The men's soccer team of Iran stood silent during their country's national anthem at the World Cup on Monday, seemingly in support of those protesting against the Iranian government back home.
"We have to accept that the situation in our country is not good and that our people are not happy, they are discontent," team captain Ehsan Hajsafi said at a press conference. "We are here, but it does not mean we should not be their voice or that we should not respect them. Whatever we have is theirs."
Protests have been raging in Iran since September, when 22-year-old Mahsa Amini was arrested and then died in police custody after allegedly breaking the country's strict hijab law for women.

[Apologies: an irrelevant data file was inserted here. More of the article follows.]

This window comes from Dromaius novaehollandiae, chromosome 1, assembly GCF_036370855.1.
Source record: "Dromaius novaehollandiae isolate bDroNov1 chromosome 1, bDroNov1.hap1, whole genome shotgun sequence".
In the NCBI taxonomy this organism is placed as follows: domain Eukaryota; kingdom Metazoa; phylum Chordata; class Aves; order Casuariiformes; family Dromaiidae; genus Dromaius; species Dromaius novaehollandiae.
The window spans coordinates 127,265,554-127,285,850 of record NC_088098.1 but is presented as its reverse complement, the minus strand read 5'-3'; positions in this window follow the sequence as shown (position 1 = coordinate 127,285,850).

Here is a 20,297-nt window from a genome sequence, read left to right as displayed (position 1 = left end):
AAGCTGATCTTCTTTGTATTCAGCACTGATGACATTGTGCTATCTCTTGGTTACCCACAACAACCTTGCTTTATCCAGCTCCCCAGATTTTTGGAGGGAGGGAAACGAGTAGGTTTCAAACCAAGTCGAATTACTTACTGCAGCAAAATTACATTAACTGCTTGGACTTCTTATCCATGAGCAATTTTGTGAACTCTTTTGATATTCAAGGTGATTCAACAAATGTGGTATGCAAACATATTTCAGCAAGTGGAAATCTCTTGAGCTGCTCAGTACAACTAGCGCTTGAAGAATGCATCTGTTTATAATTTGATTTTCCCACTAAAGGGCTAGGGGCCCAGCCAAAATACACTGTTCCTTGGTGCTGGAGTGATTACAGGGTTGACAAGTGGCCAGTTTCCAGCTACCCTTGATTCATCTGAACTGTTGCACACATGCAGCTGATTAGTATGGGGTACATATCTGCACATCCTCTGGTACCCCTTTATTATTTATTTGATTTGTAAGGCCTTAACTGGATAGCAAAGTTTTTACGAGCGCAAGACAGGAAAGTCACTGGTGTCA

And in concurrent acts of in-stadium defiance, some Iranian fans brought with them on Monday the flag of Persia — which looks similar to Iran's but is viewed as a "symbol of protest" — while others opted to sing the Persian national anthem instead of their own, writes The New York Times. There were even fans wearing jerseys adorned with the names of female protesters killed by Iranian authorities, per The Associated Press.
Iran ultimately lost its match against England 6-2.
But the anthem abstinence wasn't the only controversy of the day: seven European teams also announced Monday that their captains would not be wearing armbands in support of the LGBTQ community after FIFA threatened to issue yellow cards for doing so.